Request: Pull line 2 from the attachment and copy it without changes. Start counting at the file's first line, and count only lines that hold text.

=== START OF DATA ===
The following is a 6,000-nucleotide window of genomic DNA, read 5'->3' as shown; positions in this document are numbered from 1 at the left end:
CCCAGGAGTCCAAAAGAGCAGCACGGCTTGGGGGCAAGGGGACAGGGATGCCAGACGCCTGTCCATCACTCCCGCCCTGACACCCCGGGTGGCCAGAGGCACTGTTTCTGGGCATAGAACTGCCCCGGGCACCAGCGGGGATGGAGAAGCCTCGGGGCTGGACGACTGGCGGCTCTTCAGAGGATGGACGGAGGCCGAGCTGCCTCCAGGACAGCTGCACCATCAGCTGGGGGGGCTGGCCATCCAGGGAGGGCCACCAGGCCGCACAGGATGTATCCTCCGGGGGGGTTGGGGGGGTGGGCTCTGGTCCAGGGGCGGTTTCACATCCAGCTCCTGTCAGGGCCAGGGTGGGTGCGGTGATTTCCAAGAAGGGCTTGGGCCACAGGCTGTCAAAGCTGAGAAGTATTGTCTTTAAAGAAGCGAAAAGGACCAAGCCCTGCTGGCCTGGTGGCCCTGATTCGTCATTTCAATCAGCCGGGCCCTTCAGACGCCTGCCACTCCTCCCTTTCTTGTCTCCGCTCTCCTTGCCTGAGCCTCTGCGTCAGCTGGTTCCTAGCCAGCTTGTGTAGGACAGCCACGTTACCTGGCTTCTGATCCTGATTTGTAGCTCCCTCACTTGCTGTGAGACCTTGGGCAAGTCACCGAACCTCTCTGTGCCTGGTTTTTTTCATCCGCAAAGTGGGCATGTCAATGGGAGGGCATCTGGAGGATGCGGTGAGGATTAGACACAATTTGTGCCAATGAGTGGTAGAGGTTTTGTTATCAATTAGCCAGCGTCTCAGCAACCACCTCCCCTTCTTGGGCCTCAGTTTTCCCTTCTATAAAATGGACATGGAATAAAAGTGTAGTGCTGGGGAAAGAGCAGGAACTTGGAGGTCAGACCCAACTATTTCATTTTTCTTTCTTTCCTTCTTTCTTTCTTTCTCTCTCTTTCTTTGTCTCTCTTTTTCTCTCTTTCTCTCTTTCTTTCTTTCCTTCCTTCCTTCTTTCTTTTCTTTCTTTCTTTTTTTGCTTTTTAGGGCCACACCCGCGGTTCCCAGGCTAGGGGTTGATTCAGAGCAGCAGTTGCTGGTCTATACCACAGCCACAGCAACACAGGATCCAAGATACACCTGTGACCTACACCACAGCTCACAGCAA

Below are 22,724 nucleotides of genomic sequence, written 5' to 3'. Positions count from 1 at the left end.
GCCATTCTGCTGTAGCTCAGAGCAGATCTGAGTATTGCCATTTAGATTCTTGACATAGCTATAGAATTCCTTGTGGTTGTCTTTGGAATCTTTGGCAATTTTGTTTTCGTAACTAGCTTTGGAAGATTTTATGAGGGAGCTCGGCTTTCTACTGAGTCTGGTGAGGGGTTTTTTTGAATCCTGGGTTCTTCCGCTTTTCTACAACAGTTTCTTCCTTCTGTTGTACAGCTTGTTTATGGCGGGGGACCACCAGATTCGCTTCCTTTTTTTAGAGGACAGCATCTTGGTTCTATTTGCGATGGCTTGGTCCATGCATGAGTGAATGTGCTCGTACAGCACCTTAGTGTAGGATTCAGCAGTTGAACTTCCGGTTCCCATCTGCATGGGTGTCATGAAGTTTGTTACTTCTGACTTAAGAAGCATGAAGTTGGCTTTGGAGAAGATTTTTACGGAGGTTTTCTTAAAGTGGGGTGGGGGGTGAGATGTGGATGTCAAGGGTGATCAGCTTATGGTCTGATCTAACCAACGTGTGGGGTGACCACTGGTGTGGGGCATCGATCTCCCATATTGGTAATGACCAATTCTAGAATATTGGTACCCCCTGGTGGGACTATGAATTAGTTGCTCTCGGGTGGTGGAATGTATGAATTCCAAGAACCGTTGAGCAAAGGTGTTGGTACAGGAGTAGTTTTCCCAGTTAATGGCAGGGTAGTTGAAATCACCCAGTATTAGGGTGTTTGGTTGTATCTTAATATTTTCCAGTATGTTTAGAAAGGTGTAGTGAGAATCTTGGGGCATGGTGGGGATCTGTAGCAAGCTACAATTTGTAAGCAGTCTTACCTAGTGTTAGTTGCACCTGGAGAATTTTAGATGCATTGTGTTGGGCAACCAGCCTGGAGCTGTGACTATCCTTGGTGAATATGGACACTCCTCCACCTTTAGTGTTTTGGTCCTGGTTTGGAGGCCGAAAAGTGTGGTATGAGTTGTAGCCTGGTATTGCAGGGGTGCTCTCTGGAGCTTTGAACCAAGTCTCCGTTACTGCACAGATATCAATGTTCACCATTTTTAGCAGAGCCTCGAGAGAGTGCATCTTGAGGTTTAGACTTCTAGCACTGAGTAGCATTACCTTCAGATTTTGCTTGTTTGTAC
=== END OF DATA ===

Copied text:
CCCAGGAGTCCAAAAGAGCAGCACGGCTTGGGGGCAAGGGGACAGGGATGCCAGACGCCTGTCCATCACTCCCGCCCTGACACCCCGGGTGGCCAGAGGCACTGTTTCTGGGCATAGAACTGCCCCGGGCACCAGCGGGGATGGAGAAGCCTCGGGGCTGGACGACTGGCGGCTCTTCAGAGGATGGACGGAGGCCGAGCTGCCTCCAGGACAGCTGCACCATCAGCTGGGGGGGCTGGCCATCCAGGGAGGGCCACCAGGCCGCACAGGATGTATCCTCCGGGGGGGTTGGGGGGGTGGGCTCTGGTCCAGGGGCGGTTTCACATCCAGCTCCTGTCAGGGCCAGGGTGGGTGCGGTGATTTCCAAGAAGGGCTTGGGCCACAGGCTGTCAAAGCTGAGAAGTATTGTCTTTAAAGAAGCGAAAAGGACCAAGCCCTGCTGGCCTGGTGGCCCTGATTCGTCATTTCAATCAGCCGGGCCCTTCAGACGCCTGCCACTCCTCCCTTTCTTGTCTCCGCTCTCCTTGCCTGAGCCTCTGCGTCAGCTGGTTCCTAGCCAGCTTGTGTAGGACAGCCACGTTACCTGGCTTCTGATCCTGATTTGTAGCTCCCTCACTTGCTGTGAGACCTTGGGCAAGTCACCGAACCTCTCTGTGCCTGGTTTTTTTCATCCGCAAAGTGGGCATGTCAATGGGAGGGCATCTGGAGGATGCGGTGAGGATTAGACACAATTTGTGCCAATGAGTGGTAGAGGTTTTGTTATCAATTAGCCAGCGTCTCAGCAACCACCTCCCCTTCTTGGGCCTCAGTTTTCCCTTCTATAAAATGGACATGGAATAAAAGTGTAGTGCTGGGGAAAGAGCAGGAACTTGGAGGTCAGACCCAACTATTTCATTTTTCTTTCTTTCCTTCTTTCTTTCTTTCTCTCTCTTTCTTTGTCTCTCTTTTTCTCTCTTTCTCTCTTTCTTTCTTTCCTTCCTTCCTTCTTTCTTTTCTTTCTTTCTTTTTTTGCTTTTTAGGGCCACACCCGCGGTTCCCAGGCTAGGGGTTGATTCAGAGCAGCAGTTGCTGGTCTATACCACAGCCACAGCAACACAGGATCCAAGATACACCTGTGACCTACACCACAGCTCACAGCAA